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How to get out from under your holiday debt hangover

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The holiday season is often one of over-indulgence - too much food, too much alcohol and plenty of spending.

Research by CreditSavvy last year found that 54% of Aussies don't set a budget for the holiday season and one in three spend more than they can afford during that time.

As a result, many people are left with a post-Christmas debt hangover - an estimated 35% of cardholders don't expect to pay off their credit card bills on time, according to Finder.

holiday debt hangover

If you're feeling the pain of Christmas spending you may be tempted to take advantage of a balance transfer deal to get your debt under control.

RateCity found that 56% of credit cards have a 0% intro deal as banks look to capture a share of people wanting to reduce post-Christmas debt.

And they can be a great option - as long as you're smart about it.

"Zero per cent balance transfer cards can be a useful tool if you have a small amount of debt to clear and you have a foolproof plan to pay it back before the introductory period expires," says Sally Tindall, money editor at RateCity.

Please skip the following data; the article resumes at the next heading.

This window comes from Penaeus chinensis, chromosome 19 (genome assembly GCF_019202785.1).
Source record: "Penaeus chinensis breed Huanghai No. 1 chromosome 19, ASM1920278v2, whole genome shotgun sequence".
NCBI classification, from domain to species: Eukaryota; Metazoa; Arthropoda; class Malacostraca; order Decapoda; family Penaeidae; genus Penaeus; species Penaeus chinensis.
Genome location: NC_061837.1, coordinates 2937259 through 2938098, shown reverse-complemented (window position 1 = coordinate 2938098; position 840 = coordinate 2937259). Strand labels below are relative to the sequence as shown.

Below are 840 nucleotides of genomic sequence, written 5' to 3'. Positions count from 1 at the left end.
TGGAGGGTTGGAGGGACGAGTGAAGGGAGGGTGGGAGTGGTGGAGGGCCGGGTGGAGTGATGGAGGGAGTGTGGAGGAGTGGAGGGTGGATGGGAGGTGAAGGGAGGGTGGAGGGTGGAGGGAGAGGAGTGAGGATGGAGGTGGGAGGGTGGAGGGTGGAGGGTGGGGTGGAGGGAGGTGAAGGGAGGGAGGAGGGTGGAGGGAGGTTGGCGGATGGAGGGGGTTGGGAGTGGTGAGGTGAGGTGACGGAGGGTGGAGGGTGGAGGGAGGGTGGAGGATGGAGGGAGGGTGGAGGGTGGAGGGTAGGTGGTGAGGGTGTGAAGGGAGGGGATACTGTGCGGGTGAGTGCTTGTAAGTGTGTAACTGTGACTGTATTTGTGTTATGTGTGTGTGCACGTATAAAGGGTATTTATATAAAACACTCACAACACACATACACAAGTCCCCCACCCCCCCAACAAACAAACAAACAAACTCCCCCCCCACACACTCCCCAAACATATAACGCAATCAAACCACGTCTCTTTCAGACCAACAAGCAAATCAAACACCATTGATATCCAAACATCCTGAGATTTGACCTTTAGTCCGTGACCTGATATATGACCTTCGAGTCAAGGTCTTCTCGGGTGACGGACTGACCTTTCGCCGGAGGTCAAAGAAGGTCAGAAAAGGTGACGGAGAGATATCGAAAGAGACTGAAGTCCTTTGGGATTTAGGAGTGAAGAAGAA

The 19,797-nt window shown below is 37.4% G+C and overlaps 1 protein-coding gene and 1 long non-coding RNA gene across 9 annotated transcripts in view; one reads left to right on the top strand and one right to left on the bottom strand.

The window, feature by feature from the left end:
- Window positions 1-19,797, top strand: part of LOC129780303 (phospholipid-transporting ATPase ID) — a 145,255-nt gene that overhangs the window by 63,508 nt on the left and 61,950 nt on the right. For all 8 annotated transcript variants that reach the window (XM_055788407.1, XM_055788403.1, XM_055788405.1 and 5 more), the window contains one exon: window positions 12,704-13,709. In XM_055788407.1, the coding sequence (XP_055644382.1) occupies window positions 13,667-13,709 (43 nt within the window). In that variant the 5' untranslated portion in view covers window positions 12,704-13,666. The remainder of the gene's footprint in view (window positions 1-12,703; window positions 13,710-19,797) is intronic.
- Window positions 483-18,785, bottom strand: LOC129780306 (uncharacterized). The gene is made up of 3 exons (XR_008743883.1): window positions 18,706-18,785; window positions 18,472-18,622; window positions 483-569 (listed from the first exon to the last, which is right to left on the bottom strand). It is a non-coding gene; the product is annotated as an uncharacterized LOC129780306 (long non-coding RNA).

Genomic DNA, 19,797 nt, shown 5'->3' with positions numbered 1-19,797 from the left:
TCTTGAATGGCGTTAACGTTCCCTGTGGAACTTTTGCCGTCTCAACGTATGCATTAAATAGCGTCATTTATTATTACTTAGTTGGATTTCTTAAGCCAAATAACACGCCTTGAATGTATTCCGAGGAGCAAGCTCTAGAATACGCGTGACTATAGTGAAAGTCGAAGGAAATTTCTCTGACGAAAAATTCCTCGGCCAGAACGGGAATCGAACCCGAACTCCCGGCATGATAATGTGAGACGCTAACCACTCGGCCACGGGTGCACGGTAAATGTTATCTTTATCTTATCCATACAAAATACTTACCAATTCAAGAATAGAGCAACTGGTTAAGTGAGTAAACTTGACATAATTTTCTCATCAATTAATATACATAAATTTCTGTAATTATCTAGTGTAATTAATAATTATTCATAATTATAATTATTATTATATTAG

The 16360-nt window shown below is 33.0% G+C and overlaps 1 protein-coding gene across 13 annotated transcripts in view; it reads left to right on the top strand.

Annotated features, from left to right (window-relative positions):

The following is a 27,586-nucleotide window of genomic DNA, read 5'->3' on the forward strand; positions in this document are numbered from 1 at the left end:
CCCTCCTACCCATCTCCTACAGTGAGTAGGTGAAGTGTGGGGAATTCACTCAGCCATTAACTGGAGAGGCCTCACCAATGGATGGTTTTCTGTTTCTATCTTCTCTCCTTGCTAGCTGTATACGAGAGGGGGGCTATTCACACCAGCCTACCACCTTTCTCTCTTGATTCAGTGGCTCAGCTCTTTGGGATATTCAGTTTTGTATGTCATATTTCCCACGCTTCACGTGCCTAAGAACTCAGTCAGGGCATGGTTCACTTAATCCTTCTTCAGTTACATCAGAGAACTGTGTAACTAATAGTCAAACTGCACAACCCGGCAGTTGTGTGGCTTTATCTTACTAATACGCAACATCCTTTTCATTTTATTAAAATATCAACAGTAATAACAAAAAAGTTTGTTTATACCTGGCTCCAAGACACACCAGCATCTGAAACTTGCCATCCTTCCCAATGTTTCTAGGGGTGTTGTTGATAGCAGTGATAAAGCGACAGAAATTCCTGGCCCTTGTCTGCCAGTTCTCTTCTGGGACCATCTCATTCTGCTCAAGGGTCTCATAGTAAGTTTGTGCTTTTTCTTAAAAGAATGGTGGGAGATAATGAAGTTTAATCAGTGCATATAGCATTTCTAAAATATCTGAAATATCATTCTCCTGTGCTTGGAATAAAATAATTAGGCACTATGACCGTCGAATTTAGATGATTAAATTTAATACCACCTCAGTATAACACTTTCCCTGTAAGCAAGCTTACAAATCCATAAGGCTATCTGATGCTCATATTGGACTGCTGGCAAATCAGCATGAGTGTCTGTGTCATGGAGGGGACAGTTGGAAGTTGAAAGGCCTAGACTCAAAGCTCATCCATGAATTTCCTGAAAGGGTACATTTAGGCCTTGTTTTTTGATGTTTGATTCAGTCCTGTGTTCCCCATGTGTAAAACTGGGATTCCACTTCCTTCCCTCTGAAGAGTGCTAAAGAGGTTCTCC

"It's also wise to refrain from using the card to make new purchases or cash advances, so the best place for it is the freezer."

RateCity has tracked down some of the best offers available for Money readers - both for terms under 12 months and longer periods.

Traps to watch for include:

  • Is there a transfer or handling fee? Tindall says these fees are becoming more commonplace, with around one in five cards charging up to 2.5% of the debt.
  • What is the annual fee on the card? This can also add to the cost of transferring your debt. "The longest intro period is now up to two years, and while this might seem like a win it does attract two annual fees, or three if you're a bit late cancelling your card," says Tindall.
  • What is the interest rate if you don't pay off the debt in the intro period? "Banks rely on the fact that some people don't repay the balance in full during the intro period and revert to an extremely high interest rate of up to 22%," says Tindall.
  • Is there a balance transfer limit? Some institutions will only let you transfer up to a certain amount - usually a percentage of the credit limit they are offering you. So let's say you have $9000 to transfer but the new provider has a limit of 90%; that means you'll need a limit of $10,000 on the new card to transfer the entire debt. Otherwise you'll be left with two cards to pay off.

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Maria Bekiaris is editorial campaigns manager for Canstar and former deputy editor of Money. She holds a Bachelor's degree in business.
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